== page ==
Bifurcations of grid-following rectifiers and routes to voltage instability in weak AC grids

Research output: Journal Publications and Reviews (RGC: 21, 22, 62)21_Publication in refereed journalpeer-review

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Original languageEnglish
Journal / PublicationIEEE Transactions on Power Systems
Online published31 May 2022
Publication statusOnline published - 31 May 2022


As indispensable components in modern power systems, grid-following rectifiers would interact with the grid. Such interaction may lead to unexpected collapse of the ac bus voltage. In this paper, three routes to voltage instability are identified, namely, (i) supercritical Hopf bifurcation and successive saddle-node bifurcation of periodic orbits; (ii) subcritical Hopf bifurcation; and (iii) departure from a stable basin of attraction. It is also found that the rectifier-based system may undergo a Bautin bifurcation, which changes a Hopf bifurcation from supercritical to subcritical, or vice versa. The current loop of rectifiers has been found to play a crucial role in these bifurcation behaviors. Considering the inevitable and immediate voltage breakdown after the onset of a subcritical Hopf bifurcation, it is recommended to increase the bandwidth of the current loop to trigger the Bautin bifurcation, so that only supercritical Hopf bifurcation may occur. Furthermore, the original high-order and nonlinear model can be simplified to a reduced order system by focusing on the center manifold. Based on the reduced system, the occurrence mode of Hopf bifurcation can be confirmed by inspecting the first Lyapunov coefficient. Finally, relevant bifurcation diagrams are derived, providing practical design guidelines to avoid an eventual system collapse.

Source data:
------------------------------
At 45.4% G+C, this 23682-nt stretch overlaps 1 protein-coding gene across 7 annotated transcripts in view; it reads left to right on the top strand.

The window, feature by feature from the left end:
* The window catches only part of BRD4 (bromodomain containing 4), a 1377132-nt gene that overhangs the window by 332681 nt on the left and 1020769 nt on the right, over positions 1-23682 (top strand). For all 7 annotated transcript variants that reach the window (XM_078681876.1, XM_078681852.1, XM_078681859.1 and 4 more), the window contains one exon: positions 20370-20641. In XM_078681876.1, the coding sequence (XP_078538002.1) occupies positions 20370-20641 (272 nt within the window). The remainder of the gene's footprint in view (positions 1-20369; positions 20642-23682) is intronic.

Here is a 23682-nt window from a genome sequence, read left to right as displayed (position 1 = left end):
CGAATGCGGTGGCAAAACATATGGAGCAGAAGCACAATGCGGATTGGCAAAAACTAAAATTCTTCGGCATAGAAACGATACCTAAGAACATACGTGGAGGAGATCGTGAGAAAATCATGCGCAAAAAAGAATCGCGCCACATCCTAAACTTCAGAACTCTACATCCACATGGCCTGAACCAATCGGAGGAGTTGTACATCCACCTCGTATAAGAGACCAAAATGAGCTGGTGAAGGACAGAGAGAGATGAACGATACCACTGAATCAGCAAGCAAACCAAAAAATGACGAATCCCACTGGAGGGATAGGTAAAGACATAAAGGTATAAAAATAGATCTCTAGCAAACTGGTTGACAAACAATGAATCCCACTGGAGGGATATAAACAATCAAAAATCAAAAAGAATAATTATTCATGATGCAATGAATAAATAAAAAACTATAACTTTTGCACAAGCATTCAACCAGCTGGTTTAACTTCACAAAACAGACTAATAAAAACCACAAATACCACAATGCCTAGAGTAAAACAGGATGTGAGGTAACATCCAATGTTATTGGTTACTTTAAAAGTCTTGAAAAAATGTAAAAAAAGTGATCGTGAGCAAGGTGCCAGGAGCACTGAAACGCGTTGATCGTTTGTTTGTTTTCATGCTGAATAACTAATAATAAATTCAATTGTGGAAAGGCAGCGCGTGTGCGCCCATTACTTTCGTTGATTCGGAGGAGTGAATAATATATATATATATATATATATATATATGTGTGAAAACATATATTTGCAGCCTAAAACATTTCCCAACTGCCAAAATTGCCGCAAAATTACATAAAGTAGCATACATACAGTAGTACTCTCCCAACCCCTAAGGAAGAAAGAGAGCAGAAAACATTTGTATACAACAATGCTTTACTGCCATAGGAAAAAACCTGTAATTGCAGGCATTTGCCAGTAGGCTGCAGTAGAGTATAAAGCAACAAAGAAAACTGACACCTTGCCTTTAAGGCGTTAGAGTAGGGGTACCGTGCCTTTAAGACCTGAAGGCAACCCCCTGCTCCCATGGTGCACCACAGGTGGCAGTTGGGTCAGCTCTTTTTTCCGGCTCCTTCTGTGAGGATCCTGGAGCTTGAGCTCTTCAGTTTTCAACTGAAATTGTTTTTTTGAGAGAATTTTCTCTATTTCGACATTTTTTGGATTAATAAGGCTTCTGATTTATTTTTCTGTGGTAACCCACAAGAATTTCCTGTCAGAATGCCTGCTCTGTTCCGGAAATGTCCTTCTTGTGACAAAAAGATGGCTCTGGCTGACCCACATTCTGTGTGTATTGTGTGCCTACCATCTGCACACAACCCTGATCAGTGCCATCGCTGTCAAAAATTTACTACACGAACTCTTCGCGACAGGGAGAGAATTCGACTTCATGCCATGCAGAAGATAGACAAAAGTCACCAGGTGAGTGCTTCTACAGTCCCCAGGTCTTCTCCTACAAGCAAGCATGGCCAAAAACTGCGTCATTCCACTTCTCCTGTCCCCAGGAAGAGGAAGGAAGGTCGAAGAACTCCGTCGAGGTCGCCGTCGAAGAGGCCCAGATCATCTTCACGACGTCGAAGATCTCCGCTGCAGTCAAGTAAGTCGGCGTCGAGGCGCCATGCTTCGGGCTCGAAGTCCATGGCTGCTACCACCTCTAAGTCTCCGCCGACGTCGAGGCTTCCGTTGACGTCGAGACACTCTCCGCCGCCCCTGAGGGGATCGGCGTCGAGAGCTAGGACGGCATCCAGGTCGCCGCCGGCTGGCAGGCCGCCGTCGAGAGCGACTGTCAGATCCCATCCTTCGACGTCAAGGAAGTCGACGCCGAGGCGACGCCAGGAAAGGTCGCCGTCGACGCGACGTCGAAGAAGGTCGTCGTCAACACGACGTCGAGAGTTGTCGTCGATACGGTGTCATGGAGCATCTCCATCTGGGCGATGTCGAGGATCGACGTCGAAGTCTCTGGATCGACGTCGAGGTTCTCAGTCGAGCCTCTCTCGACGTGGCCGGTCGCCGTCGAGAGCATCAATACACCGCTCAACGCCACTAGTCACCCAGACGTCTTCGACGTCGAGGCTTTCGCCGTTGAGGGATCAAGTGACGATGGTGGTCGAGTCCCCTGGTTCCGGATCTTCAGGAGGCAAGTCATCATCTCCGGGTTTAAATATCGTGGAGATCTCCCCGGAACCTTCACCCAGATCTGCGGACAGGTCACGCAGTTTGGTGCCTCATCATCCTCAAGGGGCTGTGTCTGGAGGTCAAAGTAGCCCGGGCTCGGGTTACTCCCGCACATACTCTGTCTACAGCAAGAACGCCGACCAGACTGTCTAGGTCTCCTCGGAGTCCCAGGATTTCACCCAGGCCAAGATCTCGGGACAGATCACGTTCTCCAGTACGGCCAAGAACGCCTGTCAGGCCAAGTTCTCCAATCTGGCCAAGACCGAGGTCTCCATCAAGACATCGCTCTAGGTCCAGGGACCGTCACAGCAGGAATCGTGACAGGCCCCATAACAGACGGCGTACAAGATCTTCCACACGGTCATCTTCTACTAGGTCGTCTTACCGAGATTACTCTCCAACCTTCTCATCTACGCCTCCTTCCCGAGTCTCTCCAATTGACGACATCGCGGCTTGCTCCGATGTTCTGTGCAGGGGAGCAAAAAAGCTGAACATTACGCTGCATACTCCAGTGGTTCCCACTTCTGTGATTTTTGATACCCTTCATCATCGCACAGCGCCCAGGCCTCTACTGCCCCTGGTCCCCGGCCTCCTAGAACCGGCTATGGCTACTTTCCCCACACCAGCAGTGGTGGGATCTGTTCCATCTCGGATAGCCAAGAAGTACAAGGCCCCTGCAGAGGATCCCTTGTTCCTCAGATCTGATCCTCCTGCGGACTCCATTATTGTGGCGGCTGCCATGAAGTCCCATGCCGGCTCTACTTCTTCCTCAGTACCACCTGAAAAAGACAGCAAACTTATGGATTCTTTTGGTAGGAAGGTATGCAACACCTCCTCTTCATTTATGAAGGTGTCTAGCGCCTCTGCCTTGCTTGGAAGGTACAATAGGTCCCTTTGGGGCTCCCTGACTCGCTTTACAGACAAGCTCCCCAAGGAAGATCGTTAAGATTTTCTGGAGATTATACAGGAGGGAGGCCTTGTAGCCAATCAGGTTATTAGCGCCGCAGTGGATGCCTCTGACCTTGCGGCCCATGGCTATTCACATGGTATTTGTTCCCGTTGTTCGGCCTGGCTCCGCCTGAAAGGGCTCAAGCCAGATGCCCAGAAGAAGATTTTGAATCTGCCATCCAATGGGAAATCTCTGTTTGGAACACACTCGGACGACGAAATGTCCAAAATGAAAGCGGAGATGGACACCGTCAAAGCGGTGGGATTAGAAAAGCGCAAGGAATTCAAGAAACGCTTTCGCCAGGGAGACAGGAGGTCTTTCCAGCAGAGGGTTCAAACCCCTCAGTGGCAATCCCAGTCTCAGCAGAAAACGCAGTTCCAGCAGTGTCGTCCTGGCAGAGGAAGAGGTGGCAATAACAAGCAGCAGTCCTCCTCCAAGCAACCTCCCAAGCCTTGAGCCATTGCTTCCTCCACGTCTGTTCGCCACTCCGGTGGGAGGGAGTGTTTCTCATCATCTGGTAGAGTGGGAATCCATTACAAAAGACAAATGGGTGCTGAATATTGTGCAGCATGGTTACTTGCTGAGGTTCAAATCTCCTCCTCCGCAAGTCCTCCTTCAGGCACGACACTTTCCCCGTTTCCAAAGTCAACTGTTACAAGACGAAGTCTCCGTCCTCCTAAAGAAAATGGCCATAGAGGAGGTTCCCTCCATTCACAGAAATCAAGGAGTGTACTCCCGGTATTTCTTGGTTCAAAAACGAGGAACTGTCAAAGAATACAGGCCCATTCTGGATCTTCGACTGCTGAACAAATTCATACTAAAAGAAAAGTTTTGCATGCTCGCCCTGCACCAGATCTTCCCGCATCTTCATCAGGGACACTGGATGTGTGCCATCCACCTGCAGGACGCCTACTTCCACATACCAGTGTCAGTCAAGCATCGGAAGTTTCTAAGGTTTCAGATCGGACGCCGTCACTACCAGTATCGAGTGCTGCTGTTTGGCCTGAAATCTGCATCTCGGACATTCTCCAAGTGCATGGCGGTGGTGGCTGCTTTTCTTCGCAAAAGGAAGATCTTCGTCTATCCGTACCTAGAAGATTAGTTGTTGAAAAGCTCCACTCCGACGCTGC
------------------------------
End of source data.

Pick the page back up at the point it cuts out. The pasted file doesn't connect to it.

Research Area(s)

  • Bautin bifurcation, Bifurcation, center manifold, grid-following rectifier, Inverters, Phase locked loops, Power system dynamics, Power system stability, saddlenode bifurcation of periodic orbits, Stability analysis, supercritical and subcritical Hopf bifurcations, Voltage control, Voltage instability